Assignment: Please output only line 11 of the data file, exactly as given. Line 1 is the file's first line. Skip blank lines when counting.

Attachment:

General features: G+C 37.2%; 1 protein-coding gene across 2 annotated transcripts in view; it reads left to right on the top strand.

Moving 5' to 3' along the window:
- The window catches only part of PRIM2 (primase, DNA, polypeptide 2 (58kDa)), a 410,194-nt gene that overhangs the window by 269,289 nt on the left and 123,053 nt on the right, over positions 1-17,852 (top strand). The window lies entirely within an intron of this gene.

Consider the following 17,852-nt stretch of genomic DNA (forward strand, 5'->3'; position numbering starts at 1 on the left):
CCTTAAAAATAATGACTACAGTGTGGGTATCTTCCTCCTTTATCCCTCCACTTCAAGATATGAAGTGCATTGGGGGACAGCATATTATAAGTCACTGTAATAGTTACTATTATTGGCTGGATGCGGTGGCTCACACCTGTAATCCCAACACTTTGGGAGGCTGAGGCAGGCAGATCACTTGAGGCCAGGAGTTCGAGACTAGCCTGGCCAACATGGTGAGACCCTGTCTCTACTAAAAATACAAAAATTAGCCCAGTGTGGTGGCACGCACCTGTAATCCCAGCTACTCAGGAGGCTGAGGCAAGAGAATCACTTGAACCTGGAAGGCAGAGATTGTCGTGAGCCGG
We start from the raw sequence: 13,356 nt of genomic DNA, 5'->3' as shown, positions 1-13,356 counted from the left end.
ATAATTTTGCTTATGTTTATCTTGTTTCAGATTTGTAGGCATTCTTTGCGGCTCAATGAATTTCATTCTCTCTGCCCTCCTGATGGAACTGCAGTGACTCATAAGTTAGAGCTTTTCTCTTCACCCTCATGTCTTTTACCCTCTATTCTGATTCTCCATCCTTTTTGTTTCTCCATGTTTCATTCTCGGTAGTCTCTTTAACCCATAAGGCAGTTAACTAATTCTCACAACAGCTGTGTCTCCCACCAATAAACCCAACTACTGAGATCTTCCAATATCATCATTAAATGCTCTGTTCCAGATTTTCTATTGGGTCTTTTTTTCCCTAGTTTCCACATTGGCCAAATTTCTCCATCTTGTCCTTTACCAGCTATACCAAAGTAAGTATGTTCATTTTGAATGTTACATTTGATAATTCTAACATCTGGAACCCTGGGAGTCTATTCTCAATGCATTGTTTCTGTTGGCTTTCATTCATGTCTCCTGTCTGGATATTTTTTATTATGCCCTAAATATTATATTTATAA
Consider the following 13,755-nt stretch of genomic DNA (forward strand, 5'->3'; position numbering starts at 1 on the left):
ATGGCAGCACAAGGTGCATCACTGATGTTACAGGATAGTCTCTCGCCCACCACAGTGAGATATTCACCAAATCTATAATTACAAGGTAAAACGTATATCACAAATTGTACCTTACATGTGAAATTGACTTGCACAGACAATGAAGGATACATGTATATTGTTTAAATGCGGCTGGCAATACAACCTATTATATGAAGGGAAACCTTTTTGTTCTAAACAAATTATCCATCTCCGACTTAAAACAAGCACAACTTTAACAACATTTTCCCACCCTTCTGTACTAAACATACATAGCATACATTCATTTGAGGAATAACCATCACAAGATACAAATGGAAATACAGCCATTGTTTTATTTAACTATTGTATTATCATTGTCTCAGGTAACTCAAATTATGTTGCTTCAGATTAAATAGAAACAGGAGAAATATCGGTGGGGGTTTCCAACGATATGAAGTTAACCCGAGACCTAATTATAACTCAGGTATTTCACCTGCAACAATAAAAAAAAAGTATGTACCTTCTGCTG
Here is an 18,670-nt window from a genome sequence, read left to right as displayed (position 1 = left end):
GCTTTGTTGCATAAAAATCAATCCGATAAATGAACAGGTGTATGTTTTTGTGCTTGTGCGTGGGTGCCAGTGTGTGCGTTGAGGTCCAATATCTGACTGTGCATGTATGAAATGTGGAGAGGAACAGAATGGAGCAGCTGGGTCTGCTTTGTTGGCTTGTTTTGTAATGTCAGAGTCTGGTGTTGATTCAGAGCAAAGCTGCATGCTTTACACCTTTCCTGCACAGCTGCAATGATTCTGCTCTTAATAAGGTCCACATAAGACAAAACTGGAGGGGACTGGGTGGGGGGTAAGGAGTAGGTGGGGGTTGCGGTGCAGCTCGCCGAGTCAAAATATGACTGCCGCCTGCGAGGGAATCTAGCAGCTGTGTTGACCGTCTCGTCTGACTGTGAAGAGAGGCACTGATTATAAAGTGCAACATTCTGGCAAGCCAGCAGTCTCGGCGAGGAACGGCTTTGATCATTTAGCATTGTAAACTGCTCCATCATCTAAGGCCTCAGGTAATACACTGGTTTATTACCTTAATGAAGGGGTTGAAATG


GCTTTGTTGCATAAAAATCAATCCGATAAATGAACAGGTGTATGTTTTTGTGCTTGTGCGTGGGTGCCAGTGTGTGCGTTGAGGTCCAATATCTGACTGTGCATGTATGAAATGTGGAGAGGAACAGAATGGAGCAGCTGGGTCTGCTTTGTTGGCTTGTTTTGTAATGTCAGAGTCTGGTGTTGATTCAGAGCAAAGCTGCATGCTTTACACCTTTCCTGCACAGCTGCAATGATTCTGCTCTTAATAAGGTCCACATAAGACAAAACTGGAGGGGACTGGGTGGGGGGTAAGGAGTAGGTGGGGGTTGCGGTGCAGCTCGCCGAGTCAAAATATGACTGCCGCCTGCGAGGGAATCTAGCAGCTGTGTTGACCGTCTCGTCTGACTGTGAAGAGAGGCACTGATTATAAAGTGCAACATTCTGGCAAGCCAGCAGTCTCGGCGAGGAACGGCTTTGATCATTTAGCATTGTAAACTGCTCCATCATCTAAGGCCTCAGGTAATACACTGGTTTATTACCTTAATGAAGGGGTTGAAATG